In chapel today, Peter Adam preached against Freemasonry. He does not see it as a club or a community group or a situation you just sort of drift into. It’s a belief system (though some may not call it that) with deliberate vows and curses. He preached that they have misunderstood God, that they ignore Jesus Christ and that they offer no path to salvation, for the path the offer is works based. There are different versions of freemasonry that believe slightly different things, but Peter preached that they are incompatible with the gospel message.
The most striking thing for me was the proliferation of freemasonry in generations past. Edmund Barton, Robert Menzies, Charles Kingsford-Smith and Don Bradman were all freemasons. But so too have leaders in Anglican and Presbyterian churches, whether ordained or lay or even bishops, been freemasons. Peter told of a church he was at many years ago where the entire vestry (church council) were masons. Someone asked Peter how this was even possible, if being a mason is incompatible with the gospel. Peter’s response was that often, people are poorly taught so they either don’t see the inconsistency or are not challenged to root it out from their lives.
Chatting with some of the guys over morning tea, we were noting how much less pervasive freemasonry seems in our own generation. It may just be due to the Gen Y refusal to sign up to anything, let alone something you tie yourself to with vows and curses! Or it might just be that it doesn’t seem relevant, or it’s had its day. I don’t know any freemasons in my own age group and certainly I haven’t met any at Ridley, whereas I know plenty in my grandparents’ demographic. But lest we should rest easy or think that we are somehow better, one of the guys asked, what are the blindspots for our generation? Who are the people we put into positions of power and authority, while ignoring their massive inconsistencies with the gospel?
What is our blind spot?
Someone else suggested that our emphasis on business and the corporate world may be the equivalent. It’s not a direct parallel – business itself is not incompatible with the gospel message. But where in the corporate realm is there room for the weak or the foolish things of this world? If we run a church as a business, could be not become outcomes driven rather than gospel driven? I realise I’m opening a can of worms here, and let me affirm what one of the guys said – that efficiency is often a form of love. But I was interested because it added to my current thought processes about weakness in ministry.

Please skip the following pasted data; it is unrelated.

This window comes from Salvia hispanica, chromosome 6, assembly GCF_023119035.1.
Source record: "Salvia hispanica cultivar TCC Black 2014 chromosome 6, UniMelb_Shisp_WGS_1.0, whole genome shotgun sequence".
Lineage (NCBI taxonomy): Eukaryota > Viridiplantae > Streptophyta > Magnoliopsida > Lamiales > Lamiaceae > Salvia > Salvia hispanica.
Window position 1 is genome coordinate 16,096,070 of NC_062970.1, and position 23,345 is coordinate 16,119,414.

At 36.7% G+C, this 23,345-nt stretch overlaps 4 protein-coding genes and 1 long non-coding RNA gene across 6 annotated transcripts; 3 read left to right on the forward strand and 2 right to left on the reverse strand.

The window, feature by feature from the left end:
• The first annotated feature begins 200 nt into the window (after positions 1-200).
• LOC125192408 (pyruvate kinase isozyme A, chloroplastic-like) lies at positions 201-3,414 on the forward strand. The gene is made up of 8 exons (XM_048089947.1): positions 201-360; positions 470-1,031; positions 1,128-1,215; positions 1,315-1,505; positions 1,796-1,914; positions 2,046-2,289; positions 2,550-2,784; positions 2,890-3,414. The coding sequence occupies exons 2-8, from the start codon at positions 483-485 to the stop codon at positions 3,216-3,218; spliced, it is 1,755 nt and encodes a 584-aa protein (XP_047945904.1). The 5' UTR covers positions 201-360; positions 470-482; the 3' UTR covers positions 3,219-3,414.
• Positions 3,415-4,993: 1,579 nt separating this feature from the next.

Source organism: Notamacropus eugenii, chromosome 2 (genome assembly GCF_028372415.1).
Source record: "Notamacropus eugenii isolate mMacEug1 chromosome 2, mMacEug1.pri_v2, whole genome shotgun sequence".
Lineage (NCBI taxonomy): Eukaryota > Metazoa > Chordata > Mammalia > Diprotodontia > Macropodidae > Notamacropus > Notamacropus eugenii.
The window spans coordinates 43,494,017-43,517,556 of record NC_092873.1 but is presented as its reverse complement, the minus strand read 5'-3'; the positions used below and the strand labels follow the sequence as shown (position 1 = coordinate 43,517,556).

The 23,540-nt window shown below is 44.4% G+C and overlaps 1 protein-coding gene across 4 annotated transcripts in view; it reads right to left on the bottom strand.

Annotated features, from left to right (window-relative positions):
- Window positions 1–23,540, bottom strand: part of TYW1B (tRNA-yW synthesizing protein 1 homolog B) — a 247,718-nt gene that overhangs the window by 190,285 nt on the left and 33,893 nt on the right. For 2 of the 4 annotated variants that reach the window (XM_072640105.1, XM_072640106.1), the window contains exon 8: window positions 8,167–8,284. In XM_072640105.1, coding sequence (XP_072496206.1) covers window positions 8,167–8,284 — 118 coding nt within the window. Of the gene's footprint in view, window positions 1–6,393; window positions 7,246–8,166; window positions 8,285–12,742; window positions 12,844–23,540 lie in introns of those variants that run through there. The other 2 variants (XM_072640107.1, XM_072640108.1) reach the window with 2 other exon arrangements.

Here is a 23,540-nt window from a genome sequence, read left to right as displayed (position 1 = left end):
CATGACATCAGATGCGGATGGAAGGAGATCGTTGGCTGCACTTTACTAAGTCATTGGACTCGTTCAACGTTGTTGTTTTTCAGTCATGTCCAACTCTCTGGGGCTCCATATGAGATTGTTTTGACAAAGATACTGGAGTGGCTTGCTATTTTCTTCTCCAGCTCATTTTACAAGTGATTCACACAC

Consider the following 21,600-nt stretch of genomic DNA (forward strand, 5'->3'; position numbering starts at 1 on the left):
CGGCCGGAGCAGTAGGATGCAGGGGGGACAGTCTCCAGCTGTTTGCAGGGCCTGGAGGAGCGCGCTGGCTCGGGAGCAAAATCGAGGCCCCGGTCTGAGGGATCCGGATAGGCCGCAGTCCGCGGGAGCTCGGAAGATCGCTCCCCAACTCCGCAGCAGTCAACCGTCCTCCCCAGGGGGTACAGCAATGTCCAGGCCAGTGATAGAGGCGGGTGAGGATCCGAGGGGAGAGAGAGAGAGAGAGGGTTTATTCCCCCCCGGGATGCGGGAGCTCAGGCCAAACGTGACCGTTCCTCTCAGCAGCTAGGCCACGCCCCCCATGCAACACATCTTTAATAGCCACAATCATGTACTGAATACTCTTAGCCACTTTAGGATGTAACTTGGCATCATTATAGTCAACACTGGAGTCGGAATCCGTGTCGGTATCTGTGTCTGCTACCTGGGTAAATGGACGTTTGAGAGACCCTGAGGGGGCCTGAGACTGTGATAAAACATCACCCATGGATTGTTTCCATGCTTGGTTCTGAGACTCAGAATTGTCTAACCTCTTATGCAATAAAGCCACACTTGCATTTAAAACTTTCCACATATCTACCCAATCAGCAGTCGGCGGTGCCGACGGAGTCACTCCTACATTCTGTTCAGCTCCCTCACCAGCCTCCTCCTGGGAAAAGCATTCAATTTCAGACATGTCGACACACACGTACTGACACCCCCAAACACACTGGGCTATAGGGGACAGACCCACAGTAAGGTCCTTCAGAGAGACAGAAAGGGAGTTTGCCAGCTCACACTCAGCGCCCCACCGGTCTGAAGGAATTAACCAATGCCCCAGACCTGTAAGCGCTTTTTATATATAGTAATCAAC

In particular, where would there be room for someone like Moses in a professional, corporate type church? After all, he’s not a good public speaker! But then, I think we could excuse that, make up for his inadequacies. But what about someone like Samson? I reckon we’re OK with Moses – after all, he was just a poor public speaker! But Samson, now that’s a different story! (This follows on from my recent discussion about weakness.)With his lack of anger management and sexual self-control, hew would be at the bottom of the list of leadership candidates in our churches. Of course, God does ultimately bring him low, but in the end, he also raises him up, for his final act is a great victory over the Philistines.
What is our blind spot? I have no idea! On one hand, I wonder whether it’s our love of “competence”, that we have little room for the incompetent like Moses. But might it also be that we have no room for chronic sinners like Samson? Perhaps, but on the other hand, if the stories of freemasonry in the church have taught us anything, it is not to seek competence over morality. Peter Adam told of the repentance he has recently led the Ridley board in, for their former acceptance of one freemason who made incredibly positive contributions to Ridley serving on the board for a number of years at the end of the last century. I wonder what it is my generation is overlooking, what we need repent for. And I’d love to work out what stories like Samson’s offer us in that.
Categories: Written by Tamie
Tamie Davis is an Aussie living in Tanzania, writing at meetjesusatuni.com.